that her memory is failing. Her old stage partner Wilfred is the
resident naughty man of the home played by Billy Connolly in his
familiar raucous way. Wilfred delights in flirting outrageously with
all the women and needling Cedric. The more sedate Reg played by Tom
Courtenay came to the home to check on Wilf who had been admitted after
a slight stroke. Here Reg found his niche in caring for his friends and
holding classes for young people.
Into this garden spot comes a new resident, a noted opera star played by Maggie Smith. Jean is known to all and her appearance is less than appreciated by her former husband Reg. Her arrival shakes up his whole existence. There is also another "star" in residence brilliantly cast with Dame Gweneth Jones. The dagger-like looks that flash between the two divas, when the term meant more than demanding behavior, is worth the price of admission.
Jean's adjustment to the retirement home and a crisis with the annual gala are the concerns of the present. Reg's torment over the presence of his lost love makes old wounds fresh. Life is definitely not retiring in this home because, as Cissy is fond of quoting Bette Davis' remark, "old age is not for sissies".
Director Hoffman gives us many quiet moments to observe the entire ensemble as life swirls around the preparations for the all-important concert. We get to know the patient piano teacher/accompanist, the old song and dance men, the lifelong choristers, the pit musicians and the staff of the home, along with our "quartet". I laughed, I cried, I laughed again, and I cared. Highly recommended.
It isn't often one can say "I loved every moment", but for this film it's true! Never for an instant does Dustin Hoffman stray into overwrought drama, mawkishness or bathos: his direction is restrained and subtle, there is humour a-plenty, yet the film packs a powerful emotional punch. And with a cast like that, how could he lose? And that's not just the stars, although they create wonderfully satisfying characters: the "minor" characters are also perfectly realised. Plus, the settings!!!! I felt like rushing off to make a booking at Beecham's for my old age! With such a great ensemble cast we are well-served, though for me, Pauline Collins was a stand-out - funny and so touching. I think I'd like to see it again.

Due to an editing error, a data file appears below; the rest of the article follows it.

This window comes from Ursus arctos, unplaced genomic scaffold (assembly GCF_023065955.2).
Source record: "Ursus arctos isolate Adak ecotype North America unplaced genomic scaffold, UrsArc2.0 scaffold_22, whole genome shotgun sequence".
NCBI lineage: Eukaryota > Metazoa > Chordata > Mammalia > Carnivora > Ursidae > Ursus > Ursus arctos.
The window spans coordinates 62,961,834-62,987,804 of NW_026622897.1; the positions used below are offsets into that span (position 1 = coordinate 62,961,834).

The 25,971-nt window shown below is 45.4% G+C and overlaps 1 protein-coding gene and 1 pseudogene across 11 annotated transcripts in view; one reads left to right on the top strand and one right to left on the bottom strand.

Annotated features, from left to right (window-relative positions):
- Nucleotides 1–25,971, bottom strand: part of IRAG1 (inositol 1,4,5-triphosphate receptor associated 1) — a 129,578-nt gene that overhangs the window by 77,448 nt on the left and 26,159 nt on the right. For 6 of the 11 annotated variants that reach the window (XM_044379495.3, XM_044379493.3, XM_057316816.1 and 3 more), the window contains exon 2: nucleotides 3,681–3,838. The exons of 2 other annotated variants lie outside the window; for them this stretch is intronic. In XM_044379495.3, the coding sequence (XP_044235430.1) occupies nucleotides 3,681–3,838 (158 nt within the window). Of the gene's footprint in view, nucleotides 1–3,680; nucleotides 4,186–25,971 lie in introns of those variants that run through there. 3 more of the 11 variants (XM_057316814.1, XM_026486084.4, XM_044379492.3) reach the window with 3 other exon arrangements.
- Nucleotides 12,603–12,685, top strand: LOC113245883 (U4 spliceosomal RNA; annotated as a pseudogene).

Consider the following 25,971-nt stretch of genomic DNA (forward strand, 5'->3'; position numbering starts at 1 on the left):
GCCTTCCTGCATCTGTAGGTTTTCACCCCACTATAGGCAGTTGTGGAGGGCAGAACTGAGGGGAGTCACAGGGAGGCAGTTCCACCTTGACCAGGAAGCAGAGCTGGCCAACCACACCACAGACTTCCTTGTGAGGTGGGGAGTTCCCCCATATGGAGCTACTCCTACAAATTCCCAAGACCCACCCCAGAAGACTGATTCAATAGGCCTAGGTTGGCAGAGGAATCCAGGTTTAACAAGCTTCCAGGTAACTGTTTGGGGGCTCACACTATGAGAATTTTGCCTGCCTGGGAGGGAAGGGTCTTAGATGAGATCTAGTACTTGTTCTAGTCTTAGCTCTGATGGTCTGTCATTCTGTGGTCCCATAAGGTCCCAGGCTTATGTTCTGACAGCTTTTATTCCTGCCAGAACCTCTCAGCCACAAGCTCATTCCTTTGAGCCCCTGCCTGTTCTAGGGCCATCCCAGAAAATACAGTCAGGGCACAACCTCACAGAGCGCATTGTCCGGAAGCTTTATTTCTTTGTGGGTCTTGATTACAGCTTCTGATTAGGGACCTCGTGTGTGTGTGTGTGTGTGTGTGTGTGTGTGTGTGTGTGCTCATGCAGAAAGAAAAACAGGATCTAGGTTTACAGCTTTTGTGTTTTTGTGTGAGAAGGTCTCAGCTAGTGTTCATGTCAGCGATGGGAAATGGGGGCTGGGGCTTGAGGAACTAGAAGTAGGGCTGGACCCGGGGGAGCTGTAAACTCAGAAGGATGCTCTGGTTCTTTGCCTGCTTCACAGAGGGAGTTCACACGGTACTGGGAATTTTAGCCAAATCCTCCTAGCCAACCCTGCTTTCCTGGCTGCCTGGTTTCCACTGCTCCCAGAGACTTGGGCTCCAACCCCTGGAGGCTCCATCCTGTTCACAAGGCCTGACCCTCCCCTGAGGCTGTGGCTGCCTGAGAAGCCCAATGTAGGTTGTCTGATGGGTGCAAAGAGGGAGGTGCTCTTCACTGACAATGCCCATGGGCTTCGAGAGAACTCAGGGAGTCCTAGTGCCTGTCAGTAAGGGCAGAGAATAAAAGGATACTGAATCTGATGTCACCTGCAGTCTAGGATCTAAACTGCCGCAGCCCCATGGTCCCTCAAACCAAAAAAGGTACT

There are two obvious reasons to see this film. One is that it's Dustin
Hoffman's directing debut. The other is that any film with Billy
Connolly, Tom Courtenay, Maggie Smith and Michael Gambon is very
unlikely to be less than very good.
As it turns out, the film - set in a retirement home for classical musicians - is simply perfect: touching and amusing from the start, with generous but judicious doses of lovely music, shifting gears in an in-obtrusively sure-footed way. Billy Connolly (who was once a presence in my local hang-out) is about as close to his real self here as in any part I've seen him play: ribald, mischievous and large-hearted; the shameless jokester and flirt you nonetheless know you can always depend on. Courtenay is heart-rendingly endearing from the start, in the most quiet, under-stated way. Maggie Smith shows far more range than her now- stock Grande Dame parts usually allow her, including an unaccustomed vulnerability and a charming exercise, at one moment, of calculated yet shy girlish charm.
As one would expect from a director who is a great actor himself, the palette of characters here is vividly and colorfully incarnated by actors who are often memorable even in the most minor parts.